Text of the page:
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Penjing Masters from around the world have gathered for the first time in Australia at the inaugural National Arboretum Canberra, International Bonsai Art & Culture Biennale and International Penjing Creation Conference 2018.
Immerse yourself in the ancient world of penjing, learn new skills and gain inspiration from nine international penjing masters. Enjoy talks, demonstrations, workshops, exhibition and cultural immersion. Evening events offer the opportunity to socialise with bonsai and penjing professionals and enthusiasts whilst enjoying the company of the Masters.
Visit Universal Penjing Conference website for more information and registration details.
See an amazing 3D virtual tour of the Collection by Canberra business Photostat3D - brilliant!
The living artworks of this national collection feature some of the finest miniature trees and forests in the world, created by some of Australia's leading bonsai and penjing artists.
About 80 bonsai and penjing trees and forests are usually on display, in a variety of traditional and modern styles, with both Australian native and exotic trees.
Bonsai and penjing are like living sculptures, shaped over time to convey concepts, ideas, emotions and stories. The trees are designed to reflect trees or landscapes in nature; to create a sense of calm and peacefulness and broaden the viewers' cultural understanding.
The oldest trees in the Collection are more than 60 years old, much younger than the oldest known bonsai and penjing in the world at over 800 years old. More about bonsai and penjing.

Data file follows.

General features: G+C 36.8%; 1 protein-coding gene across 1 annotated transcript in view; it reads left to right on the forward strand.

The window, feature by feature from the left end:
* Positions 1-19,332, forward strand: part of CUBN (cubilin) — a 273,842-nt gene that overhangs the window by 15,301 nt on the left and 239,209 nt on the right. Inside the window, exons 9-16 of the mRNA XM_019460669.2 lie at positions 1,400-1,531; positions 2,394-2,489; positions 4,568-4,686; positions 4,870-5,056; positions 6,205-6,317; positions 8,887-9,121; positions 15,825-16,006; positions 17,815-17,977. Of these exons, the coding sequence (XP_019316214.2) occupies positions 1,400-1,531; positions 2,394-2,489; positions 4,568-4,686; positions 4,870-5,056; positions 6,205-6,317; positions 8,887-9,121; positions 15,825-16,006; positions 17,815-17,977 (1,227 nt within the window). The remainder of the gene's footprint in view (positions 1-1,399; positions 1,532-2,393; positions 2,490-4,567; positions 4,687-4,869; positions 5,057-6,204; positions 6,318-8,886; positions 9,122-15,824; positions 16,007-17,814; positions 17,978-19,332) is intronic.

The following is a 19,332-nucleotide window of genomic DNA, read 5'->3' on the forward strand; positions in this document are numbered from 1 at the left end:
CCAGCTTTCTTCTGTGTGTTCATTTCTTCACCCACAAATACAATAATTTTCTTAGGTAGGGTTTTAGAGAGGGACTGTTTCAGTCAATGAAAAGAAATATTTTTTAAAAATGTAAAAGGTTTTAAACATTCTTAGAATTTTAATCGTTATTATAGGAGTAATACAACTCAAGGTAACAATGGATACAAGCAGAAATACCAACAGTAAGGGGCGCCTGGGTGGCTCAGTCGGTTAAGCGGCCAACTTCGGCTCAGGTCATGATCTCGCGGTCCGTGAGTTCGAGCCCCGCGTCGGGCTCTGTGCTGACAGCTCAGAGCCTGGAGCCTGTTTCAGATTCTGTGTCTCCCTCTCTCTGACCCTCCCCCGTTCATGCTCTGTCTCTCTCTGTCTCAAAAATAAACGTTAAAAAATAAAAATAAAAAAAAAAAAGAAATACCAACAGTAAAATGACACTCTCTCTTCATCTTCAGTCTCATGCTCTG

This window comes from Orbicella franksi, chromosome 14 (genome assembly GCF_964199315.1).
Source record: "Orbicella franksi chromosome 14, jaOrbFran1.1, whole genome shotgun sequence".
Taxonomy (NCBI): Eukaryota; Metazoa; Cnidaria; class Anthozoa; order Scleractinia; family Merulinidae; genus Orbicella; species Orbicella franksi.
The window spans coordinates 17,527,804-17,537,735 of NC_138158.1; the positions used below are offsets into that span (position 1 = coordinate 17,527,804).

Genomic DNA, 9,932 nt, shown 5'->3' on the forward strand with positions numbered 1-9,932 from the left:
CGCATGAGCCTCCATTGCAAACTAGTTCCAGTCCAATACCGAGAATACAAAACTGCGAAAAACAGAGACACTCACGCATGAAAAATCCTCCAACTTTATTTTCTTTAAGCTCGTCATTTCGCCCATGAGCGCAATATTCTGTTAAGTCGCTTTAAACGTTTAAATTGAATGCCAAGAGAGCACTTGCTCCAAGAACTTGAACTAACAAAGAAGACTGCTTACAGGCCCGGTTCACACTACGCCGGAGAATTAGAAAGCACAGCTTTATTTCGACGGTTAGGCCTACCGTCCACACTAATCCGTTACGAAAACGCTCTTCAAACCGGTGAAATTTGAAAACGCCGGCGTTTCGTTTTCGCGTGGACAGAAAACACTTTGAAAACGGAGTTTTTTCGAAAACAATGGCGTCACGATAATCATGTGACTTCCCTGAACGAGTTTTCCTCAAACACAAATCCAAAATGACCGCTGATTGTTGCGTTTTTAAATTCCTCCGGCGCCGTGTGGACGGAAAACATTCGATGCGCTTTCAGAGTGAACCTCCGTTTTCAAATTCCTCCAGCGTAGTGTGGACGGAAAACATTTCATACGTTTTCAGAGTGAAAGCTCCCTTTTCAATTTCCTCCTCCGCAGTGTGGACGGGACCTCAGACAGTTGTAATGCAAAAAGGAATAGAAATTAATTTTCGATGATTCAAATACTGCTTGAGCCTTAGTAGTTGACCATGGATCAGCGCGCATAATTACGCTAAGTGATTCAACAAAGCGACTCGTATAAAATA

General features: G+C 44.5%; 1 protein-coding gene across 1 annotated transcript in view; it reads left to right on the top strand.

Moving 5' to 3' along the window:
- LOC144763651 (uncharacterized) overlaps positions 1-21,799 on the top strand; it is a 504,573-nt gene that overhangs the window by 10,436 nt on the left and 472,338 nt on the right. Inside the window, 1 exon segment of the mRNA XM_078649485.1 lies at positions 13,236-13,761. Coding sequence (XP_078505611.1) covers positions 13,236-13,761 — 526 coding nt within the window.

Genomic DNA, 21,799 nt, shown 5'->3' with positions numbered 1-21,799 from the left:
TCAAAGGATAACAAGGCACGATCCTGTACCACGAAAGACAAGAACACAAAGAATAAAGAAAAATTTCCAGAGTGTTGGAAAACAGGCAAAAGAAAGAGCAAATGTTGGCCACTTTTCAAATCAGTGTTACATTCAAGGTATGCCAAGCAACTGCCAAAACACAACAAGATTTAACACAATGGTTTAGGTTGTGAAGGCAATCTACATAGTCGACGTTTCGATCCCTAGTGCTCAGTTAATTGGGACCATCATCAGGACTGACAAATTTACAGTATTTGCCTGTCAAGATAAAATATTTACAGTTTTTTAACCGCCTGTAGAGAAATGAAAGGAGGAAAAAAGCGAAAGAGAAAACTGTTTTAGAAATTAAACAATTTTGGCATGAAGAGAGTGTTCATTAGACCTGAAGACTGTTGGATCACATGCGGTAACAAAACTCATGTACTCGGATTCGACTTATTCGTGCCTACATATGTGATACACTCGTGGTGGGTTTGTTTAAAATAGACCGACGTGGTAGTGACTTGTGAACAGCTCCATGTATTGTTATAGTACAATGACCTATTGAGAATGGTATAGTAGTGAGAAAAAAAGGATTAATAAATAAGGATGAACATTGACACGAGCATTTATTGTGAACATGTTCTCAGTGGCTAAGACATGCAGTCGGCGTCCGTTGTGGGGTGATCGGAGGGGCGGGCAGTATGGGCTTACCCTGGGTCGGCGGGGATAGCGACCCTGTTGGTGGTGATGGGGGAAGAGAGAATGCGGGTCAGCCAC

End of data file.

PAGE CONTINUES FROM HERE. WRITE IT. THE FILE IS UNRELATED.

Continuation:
The Collection's bonsai and penjing are all donated or loaned by the artists, their families or friends.
The Bonsai Welcome Garden, or "Yokoso Niwa" is inspired by Japanese bonsai and moss gardens. The garden represents a landscape of mountains, symbolised by the large rocks, with a dry river bed flowing between them.
Plants include Scleranthus biflorus and uniflorus, local mosses, Lomandra longifolia 'Tanika', Macrozamia moorei and Cycas revoluta. The Japanese maple is Acer palmatum ‘Dissectum Inabe Shidare’.
Just outside the National Bonsai and Penjing Collection are two Japanese black pines (Pinus thunbergia) styled as niwaki, similar to bonsai but on a larger scale. These trees are the oldest Japanese black pines in Australia, grown in 1951 from the first Japanese black pine seeds imported into Australia by pioneers of bonsai in Australia, Dorothy and Vita Koreshoff. Japanese black pines are native to Japan and South Korea.
A 165 million year old petrified tree stump is now on display in the National Bonsai and Penjing Collection. This rare fossil was kindly donated by the National Dinosaur Museum. Be sure to see it on your next visit. See the full story.
The collection is supported by enthusiastic and knowledgeable volunteers and the broader bonsai and penjing community. New volunteers are always welcome and free training is provided. For more information, contact the Curator, Leigh Taafe on 02 6207 8483, email: firstname.lastname@example.org